New Paper: Actions, Reasons, and Becauses

Posted on May 8, 2024

A paper of mine that I’ve been working on for a very long time has just been accepted at Synthese after a very helpful round of comments from two anonomous reviewers. The paper is called “Actions, Reasons, and Becauses”. Here’s the abstract:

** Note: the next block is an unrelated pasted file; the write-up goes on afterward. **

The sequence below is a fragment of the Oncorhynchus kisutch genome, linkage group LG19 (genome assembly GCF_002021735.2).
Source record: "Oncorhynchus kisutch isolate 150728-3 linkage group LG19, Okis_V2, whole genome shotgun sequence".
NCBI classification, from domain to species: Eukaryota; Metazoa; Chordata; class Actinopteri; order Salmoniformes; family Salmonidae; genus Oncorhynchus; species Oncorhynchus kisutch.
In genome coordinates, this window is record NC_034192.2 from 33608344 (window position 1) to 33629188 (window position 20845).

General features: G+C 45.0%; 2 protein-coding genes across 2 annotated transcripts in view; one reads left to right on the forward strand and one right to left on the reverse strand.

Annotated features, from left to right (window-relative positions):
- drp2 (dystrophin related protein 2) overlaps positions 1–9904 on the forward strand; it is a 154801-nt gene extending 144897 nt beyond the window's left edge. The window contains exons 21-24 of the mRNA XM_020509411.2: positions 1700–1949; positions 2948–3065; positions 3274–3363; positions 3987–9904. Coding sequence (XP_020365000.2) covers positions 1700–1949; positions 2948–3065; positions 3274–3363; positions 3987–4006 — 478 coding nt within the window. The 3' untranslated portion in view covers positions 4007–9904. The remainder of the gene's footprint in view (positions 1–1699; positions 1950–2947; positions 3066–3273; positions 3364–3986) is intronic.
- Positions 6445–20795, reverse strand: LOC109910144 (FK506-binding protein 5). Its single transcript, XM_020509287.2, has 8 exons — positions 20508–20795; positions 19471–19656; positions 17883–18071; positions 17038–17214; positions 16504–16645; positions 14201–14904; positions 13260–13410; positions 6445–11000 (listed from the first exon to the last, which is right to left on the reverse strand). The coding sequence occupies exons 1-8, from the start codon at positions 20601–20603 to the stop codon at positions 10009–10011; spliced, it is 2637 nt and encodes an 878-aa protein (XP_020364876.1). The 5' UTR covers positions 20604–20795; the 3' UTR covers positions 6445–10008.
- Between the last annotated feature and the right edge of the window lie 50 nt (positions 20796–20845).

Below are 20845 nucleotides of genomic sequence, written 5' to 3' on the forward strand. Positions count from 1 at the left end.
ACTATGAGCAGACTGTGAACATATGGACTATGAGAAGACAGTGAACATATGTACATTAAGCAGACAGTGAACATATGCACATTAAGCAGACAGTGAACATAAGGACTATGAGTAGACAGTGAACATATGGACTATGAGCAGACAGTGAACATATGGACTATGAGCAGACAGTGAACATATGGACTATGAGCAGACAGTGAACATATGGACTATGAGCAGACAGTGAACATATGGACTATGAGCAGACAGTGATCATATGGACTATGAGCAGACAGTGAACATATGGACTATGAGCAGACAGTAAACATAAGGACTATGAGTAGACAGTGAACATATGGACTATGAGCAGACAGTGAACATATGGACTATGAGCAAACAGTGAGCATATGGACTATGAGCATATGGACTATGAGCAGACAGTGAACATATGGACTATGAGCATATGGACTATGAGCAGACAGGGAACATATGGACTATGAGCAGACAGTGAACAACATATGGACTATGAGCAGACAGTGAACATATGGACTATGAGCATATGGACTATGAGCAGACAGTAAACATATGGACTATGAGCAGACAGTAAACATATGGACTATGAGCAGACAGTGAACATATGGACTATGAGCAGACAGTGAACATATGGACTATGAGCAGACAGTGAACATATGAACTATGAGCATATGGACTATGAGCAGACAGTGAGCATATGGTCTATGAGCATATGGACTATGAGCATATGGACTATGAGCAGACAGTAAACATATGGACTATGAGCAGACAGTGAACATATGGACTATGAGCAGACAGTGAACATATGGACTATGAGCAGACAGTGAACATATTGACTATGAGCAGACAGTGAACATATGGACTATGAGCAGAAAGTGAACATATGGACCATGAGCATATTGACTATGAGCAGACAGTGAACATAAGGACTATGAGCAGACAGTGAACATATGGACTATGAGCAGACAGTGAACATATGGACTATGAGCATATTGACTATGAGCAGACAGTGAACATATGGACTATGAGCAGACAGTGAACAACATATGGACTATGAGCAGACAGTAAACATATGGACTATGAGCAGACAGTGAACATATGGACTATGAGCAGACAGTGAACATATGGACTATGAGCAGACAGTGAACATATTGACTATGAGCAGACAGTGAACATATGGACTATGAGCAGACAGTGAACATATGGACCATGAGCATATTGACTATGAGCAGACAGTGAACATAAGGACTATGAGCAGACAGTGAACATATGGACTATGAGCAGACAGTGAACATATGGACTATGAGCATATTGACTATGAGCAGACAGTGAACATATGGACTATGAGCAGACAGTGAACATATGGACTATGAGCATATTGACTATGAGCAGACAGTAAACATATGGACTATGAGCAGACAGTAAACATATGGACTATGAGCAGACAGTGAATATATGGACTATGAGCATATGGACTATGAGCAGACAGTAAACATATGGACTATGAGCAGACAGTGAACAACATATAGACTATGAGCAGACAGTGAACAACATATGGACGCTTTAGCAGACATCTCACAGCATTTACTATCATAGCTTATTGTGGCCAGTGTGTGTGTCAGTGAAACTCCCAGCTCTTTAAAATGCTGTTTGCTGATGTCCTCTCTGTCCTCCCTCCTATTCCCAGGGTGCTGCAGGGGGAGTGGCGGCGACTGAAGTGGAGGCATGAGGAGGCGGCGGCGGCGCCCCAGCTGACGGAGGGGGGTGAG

How are sentences that express reason explanations related to sentences which express rationalizing psychological explanations? How are sentences like ‘Jane is going to the pub because John is there’ related to sentences like ‘Jane is going to the pub because she knows that John is there’? Are the former merely elliptical, in some sense, for the latter? Are the former used to express nothing more and nothing less than the latter are used to express? If so, then what explains this? Are the sentences syntactically ambiguous, context-dependent, lexically ambiguous, or is there some merely pragmatic explanation available? This paper examines various linguistic hypotheses which would support the “ellipsis hypothesis” and argues that they all fail to support the hypothesis. It then argues that this has deeper implications for first-order action theory than one might think, as the failure of these hypotheses lends support to an alternative first-order action theory I call analytic anti-psychologism.